A Story of Love Like a River

They fell in love

they would wonder
if they had ever known the other
if they had merely fallen in love
with themselves

Even later
they would struggle
to remember
the other
the places their heart
meticulously mapped out

but deep in their hearts
was a solid line
with tributaries
like a river

when the moon was full
and the night was warm
and still
they would float on the surface
gliding on water like glass
and let themselves remember


A Memory for Mother’s Day

this is a couple of years old but it’s one of my favourite “Mothering” stories


I married a bass player when I was seventeen.

He had such confidence. His presence filled a room. His laugh was beyond contagious. It cast a spell over you and you couldn’t help but laugh with him. He was sexy and funny and loved by everyone. I adored him. And I loved him long after we parted ways because we both left pieces of our hearts behind.

He was also one of the most talented musicians, singers and songwriters I have ever met and he gave me my little boy.

But this one isn’t about him really. It’s about me again.

One hot Oklahoma summer, a guy with a banjo and a guitar and a guy learning to play guitar and two hippie chicks, with long hair that would catch in the breeze and float like feminine banners to the Goddess, decided they needed a weekend in the country. We drove to Madill, Oklahoma. On a few acres of land was a dilapidated two room farmhouse belonging to the guitar player’s grandfather. We wandered the hills during the day, making grand plans of communal living with music and art and organic farming and ovens baking manna from heaven.

However, that night the two boys played guitar by the light of the moon and a few kerosene lamps while the chicks sang along. One of the songs they played was this one. They always played this one. The guitar player was a perfectionist. I suppose most good musicians are. The hippie chick with the long dark hair had a tendency to go a bit flat or run out of breath. It frustrated him.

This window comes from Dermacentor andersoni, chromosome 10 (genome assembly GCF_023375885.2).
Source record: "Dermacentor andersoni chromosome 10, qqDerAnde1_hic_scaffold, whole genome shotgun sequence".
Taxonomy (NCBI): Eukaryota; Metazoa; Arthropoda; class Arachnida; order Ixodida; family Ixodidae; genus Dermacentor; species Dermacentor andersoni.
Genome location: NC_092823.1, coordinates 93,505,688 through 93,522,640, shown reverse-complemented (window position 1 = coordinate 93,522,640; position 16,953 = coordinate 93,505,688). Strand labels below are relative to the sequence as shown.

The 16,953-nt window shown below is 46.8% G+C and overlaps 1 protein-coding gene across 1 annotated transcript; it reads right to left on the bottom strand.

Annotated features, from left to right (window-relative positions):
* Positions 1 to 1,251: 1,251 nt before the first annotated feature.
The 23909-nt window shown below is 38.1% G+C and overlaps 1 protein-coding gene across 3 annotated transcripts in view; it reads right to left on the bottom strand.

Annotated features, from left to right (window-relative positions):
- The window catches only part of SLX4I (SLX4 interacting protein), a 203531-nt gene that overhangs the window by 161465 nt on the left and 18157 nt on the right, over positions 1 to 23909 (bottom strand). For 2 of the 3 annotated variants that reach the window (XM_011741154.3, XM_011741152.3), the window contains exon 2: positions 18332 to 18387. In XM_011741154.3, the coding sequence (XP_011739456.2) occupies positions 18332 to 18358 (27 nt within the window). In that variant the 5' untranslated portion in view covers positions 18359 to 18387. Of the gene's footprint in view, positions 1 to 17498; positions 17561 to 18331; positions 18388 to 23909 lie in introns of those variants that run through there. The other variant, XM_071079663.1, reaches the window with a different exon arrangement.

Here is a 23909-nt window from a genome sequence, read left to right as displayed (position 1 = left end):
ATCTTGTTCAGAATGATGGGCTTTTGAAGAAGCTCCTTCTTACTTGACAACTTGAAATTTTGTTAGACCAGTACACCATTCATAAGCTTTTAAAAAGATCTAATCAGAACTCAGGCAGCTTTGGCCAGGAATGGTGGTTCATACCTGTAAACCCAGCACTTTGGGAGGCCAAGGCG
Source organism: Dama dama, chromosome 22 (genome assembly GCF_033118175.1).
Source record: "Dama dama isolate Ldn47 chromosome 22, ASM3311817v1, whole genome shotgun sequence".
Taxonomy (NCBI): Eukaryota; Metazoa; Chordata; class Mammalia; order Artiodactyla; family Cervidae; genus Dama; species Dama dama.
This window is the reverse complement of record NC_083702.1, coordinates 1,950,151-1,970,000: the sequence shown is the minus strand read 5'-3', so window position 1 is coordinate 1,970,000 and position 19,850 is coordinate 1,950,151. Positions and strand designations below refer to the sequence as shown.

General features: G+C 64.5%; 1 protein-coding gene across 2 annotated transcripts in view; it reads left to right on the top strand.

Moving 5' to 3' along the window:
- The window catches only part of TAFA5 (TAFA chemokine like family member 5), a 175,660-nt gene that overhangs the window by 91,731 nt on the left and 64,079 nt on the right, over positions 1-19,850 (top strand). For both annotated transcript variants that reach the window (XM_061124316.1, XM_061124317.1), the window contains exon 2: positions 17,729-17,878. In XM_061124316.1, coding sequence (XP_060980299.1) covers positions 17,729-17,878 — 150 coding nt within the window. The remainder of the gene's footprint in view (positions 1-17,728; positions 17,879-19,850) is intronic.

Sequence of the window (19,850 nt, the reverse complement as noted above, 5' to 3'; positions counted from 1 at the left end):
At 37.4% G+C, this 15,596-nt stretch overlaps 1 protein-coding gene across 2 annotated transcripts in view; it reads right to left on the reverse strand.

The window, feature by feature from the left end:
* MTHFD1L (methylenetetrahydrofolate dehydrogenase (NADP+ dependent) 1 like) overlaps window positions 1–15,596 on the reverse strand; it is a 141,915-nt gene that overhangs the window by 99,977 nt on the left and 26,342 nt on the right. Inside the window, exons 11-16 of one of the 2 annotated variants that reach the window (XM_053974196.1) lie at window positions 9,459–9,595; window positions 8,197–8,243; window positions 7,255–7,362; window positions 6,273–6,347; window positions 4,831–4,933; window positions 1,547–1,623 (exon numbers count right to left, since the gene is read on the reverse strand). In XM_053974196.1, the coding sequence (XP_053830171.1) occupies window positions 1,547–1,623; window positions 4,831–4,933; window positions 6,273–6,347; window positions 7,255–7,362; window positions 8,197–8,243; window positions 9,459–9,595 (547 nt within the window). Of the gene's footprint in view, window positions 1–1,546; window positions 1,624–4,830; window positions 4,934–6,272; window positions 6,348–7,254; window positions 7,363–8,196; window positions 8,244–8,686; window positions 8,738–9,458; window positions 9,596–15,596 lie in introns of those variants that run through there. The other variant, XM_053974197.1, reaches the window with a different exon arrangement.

So she learned how to stand perfectly still in the moonlight in a pair of low slung bell bottom jeans that dragged the ground, a thin magenta halter top that exposed her belly, her baby boy in nothing but a diaper perched on her hip with one hand reaching for her long dangling earring while the other pulled on her soft, straight Cherokee hair, and sing softly to the one being who possessed the most amazing ability to love her unconditionally.

And in that moment in a deserted piece of countryside under a moon filled, starlit night, with her baby in her arms, a shy mother sang to her little boy and the world could not have been more perfect.






He was taller
than me

I don’t remember
how tall
six foot something

I was always
walking behind him
watching his
slim hips
in faded jeans

When I first met him
he looked like Jesus

he looked like
Freddie Mercury

I like
the interchangeability
of Jesus
and Freddie Mercury

I was not the Madonna
but still seemed
to always have
a baby
at my breast